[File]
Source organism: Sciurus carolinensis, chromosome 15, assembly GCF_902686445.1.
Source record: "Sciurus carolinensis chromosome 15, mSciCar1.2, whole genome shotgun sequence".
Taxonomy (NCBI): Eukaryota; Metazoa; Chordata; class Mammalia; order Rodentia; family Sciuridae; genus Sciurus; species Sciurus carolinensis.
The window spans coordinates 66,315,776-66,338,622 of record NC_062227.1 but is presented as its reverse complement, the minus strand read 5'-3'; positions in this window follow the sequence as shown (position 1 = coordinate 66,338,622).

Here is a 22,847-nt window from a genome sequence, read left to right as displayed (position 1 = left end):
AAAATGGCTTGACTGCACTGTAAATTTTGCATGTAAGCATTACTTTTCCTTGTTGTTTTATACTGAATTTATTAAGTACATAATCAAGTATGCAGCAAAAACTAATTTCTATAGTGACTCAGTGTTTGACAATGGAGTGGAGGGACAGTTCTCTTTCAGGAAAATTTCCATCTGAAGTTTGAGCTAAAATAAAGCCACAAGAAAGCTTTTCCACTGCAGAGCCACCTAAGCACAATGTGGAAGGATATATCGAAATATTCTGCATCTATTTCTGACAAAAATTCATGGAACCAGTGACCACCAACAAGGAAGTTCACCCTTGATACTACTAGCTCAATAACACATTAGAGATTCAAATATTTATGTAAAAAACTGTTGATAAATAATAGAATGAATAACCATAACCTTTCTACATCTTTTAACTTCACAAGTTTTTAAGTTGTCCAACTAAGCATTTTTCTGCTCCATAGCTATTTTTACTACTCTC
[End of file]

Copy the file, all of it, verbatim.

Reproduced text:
Source organism: Sciurus carolinensis, chromosome 15, assembly GCF_902686445.1.
Source record: "Sciurus carolinensis chromosome 15, mSciCar1.2, whole genome shotgun sequence".
Taxonomy (NCBI): Eukaryota; Metazoa; Chordata; class Mammalia; order Rodentia; family Sciuridae; genus Sciurus; species Sciurus carolinensis.
The window spans coordinates 66,315,776-66,338,622 of record NC_062227.1 but is presented as its reverse complement, the minus strand read 5'-3'; positions in this window follow the sequence as shown (position 1 = coordinate 66,338,622).

Here is a 22,847-nt window from a genome sequence, read left to right as displayed (position 1 = left end):
AAAATGGCTTGACTGCACTGTAAATTTTGCATGTAAGCATTACTTTTCCTTGTTGTTTTATACTGAATTTATTAAGTACATAATCAAGTATGCAGCAAAAACTAATTTCTATAGTGACTCAGTGTTTGACAATGGAGTGGAGGGACAGTTCTCTTTCAGGAAAATTTCCATCTGAAGTTTGAGCTAAAATAAAGCCACAAGAAAGCTTTTCCACTGCAGAGCCACCTAAGCACAATGTGGAAGGATATATCGAAATATTCTGCATCTATTTCTGACAAAAATTCATGGAACCAGTGACCACCAACAAGGAAGTTCACCCTTGATACTACTAGCTCAATAACACATTAGAGATTCAAATATTTATGTAAAAAACTGTTGATAAATAATAGAATGAATAACCATAACCTTTCTACATCTTTTAACTTCACAAGTTTTTAAGTTGTCCAACTAAGCATTTTTCTGCTCCATAGCTATTTTTACTACTCTC